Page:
Thursday, April 12, 2012

Listomania!: Thomas' March 2012 Viewings

Oh hell, we're almost halfway into April and I never posted my March list. Nor did we post a funny April Fools review. Nor did we mention that this is our second anniversary. Yep, two years and we haven't even scratched the surface of our little world of thread-bare cinematic gems. What we are amazed by is what we haven't written about. Our favorite aquatic horror movies are a no show, we barely touched on ninja flicks, not a single Earl Owensby review, Indonesian action epics? Zero. Tomas Tang? Nada. Ron Marchini? Nope. Jim Brown? Zilch. Brian Trenchard-Smith? Nothing. Chris Mitchum? Barely. Damn, we got our work cut out for us!

STARHOPS (1978): Fun, ultra-lightweight would-be teen sex comedy. I say "would be" as it was directed by Barbara Peeters, who was famously removed from the director’s chair on HUMANOIDS FROM THE DEEP (1982) due to the fact that she didn’t want any nudity and violence in the film. There's a reason Roger got paid the big bucks! Jerry (Dick Miller), the owner of Jerry’s Drive-In, loses his marbles after mismanaging his business finances and being crowded out of the market by modern mechanized fast food chains (not much has changed in 30 years). Of course his car hops, Danielle (Dorothy Buhrman) and Cupcake (Sterling Frazier), decide to buy the place after using their feminine wiles on a bank officer. Unfortunately for them, an oil baron wants their patch of land for a full-automated gas station of the future (“I got 300 employees I want off my payroll!”) and resorts to all manner of dirty tricks to bring them down, including a disastrous health inspection. There are some funny jabs at big business, bureaucracy, and the food biz, too bad Peeters keeps it so squeaky clean. Some nudity (particularly from the one-and-done Frazier) would have made this an absolute classic. As it is, it's still a lot of fun. Oh, and just to be clear... STARHOPS is not Stephanie Rothman's fault. If it was, there would have been boobs in front of the camera.

INTO THE BADLANDS (1989): Sam Pillsbury blew us away with atmospheric, creepy coming-of-age chiller THE SCARECROW (1982) last month, so I figured I had to give his star-studded western anthology a shot. Phew! Man, can’t really fault Pillsbury, as what is essentially a great idea on paper is gunned down by script that is as flat and parched as a Nevada desert. Three short western themed tales of the unnatural are at the center of this OUTER LIMITS-ish anthology with a wrap-around starring Bruce Dern as an eccentric bounty killer who may just be death incarnate. While the direction and cinematography are on point, the short stories are so flatly adapted by TV writers, that even the accomplished cast cannot seem to breathe any life into them. Dylan McDermott and Helen Hunt are actually excruciatingly painful to watch as a doomed outlaw on the run and a prostitute with a heart of gold and a fatal disease (respectively). Andy Robinson is given absolutely nothing interesting to do as the law man chasing McDermott, and that my friends is a cinematic felony.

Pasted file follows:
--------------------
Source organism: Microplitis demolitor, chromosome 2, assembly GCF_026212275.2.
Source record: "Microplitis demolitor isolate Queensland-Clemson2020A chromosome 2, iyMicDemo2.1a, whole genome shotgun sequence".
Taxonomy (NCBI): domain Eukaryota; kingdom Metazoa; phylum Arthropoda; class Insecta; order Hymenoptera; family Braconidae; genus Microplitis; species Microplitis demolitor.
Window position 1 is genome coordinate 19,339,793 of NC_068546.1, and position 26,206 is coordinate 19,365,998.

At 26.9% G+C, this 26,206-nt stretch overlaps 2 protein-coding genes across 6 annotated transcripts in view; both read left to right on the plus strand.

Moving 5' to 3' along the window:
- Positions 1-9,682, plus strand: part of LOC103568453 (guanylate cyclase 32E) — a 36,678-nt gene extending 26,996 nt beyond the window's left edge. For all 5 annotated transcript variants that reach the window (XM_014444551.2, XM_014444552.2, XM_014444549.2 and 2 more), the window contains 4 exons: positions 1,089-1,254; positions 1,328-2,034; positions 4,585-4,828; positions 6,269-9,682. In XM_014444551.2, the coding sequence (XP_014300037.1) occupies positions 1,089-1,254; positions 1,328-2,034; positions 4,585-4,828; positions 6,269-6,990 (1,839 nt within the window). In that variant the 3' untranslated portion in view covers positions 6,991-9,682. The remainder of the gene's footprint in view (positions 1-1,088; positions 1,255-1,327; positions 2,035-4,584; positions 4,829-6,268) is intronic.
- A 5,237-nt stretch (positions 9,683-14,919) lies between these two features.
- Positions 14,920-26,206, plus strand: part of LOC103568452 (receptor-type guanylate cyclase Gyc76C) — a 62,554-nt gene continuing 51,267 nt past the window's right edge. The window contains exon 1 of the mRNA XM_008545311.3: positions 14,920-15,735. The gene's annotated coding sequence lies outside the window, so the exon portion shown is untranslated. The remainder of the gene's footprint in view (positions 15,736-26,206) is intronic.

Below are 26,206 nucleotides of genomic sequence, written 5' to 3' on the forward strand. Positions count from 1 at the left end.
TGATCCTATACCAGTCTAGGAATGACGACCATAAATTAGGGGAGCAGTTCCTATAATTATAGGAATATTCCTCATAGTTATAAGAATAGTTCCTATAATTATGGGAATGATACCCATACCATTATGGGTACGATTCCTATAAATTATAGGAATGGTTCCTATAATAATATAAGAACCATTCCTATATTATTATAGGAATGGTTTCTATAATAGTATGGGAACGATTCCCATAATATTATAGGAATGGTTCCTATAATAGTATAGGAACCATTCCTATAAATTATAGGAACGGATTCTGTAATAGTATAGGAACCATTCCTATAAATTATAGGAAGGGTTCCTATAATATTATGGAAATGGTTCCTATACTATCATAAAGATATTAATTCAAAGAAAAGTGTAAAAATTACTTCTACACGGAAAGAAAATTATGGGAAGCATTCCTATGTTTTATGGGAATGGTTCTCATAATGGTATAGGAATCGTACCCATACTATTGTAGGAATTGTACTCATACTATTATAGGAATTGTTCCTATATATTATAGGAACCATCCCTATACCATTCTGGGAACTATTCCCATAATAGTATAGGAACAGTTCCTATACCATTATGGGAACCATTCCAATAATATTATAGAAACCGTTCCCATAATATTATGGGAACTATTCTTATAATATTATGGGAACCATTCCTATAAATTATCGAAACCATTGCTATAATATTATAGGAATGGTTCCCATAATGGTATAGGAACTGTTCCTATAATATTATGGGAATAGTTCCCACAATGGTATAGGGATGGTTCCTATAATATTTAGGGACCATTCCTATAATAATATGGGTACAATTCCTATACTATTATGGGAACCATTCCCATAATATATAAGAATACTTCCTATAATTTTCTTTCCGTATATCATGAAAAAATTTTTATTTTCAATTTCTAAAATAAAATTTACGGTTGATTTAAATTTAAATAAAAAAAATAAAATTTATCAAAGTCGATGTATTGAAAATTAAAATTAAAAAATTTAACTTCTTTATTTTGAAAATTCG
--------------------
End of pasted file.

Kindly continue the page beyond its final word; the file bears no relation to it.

THE SEXY SECRETS OF THE KISSOGRAM GIRLS (1986): If you are male, live in England, and were a teenager during the ‘80s, you no doubt know of Peter Kay’s infamous work. Regarded as the poor man’s Russ Meyer (if only due to the bust-lines of his stars), Kay cashed in on the DTV market at a time where you could get anything into a videostore, particularly if it might make the establishment wince, without actually getting yourself thrown in jail. Shot on home video equipment for little more than the cost of hiring busty nude models (such as the beloved Pauline Hickey), the movie is virtually plotless. The tiny bit of story that we get is that a kissogram agency is recruiting new talent and is willing to give them extensive training at a posh mansion where they will learn the art of stripping… and jogging topless… and soaping up another girls breasts while in a clawfoot tub. All of the necessary skills that will make your resume bust out – I mean, stand out. Stand out.
The scenes with the girls doing topless exercises, such as running up stairs (which they are clearly not accustomed to doing), trying on clothes, “dancing” (badly) are fun, but go on so long and presented so, ummmm, flatly, that not only does the 88 minute running time feel like 880 minutes, but numbness sets in to the point where I feel like watching MARY POPPINS just to refresh my palette. It’s like eating five pounds of bacon in one sitting. After a while all that rich, fatty succulence will start to have the opposite effect and leave you yearning for a strip-mall salad bar. This actually makes the few scenes of extremely wooden dialogue actually much more entertaining than they would have been otherwise. This is Kay’s first “feature” and would prove so successful that he would go on to make at least eight other movies along similar lines (such as the tongue-twistingly titled THE SEXY SECRETS OF THE SEX THERAPISTS), some of which actually included plot elements from what I understand.

DEATH SCREAMS (198): God damn that was an endurance test. After the murder in the pre-credit sequence, there is absolutely nothing horror related for the next 79 minutes, except for one scene where a girl is sitting in the parking lot of the local carnival and she suddenly catches an arrow in her shoulder. Instead of, I dunno going to a doctor, she runs into the now deserted carnival and hops on the carousel and sits on a horse, when a plastic bag appears over her head and she suffocates to death. The rest of it is just the “kids” (one of whom is my age!) goofing off. The goofing off at the carnival comprises over 30 minutes of the film! And that completely inappropriate, almost James Bond-ish, score blares over the soundtrack constantly during the final 4 minutes, just to make sure you don’t enjoy any of it. There’s a couple of funny bits, but it’s tag line should have been “No Killer… All Filler”. It’s literally 80 minutes of the Sheldon bits from FRIDAY THE 13th Part 3 and then four minutes of badly played out slasher film at the very end. At the 45 minute mark I was thinking “are we at least going to get a shower scene?” Then, they gave me a shower scene… with the male lead. Fuckers. I can see why the producer made a comedy (SNOWBALLS - seriously, do not Google Image that title) for his next flick. Clearly they weren’t interested in making a horror movie.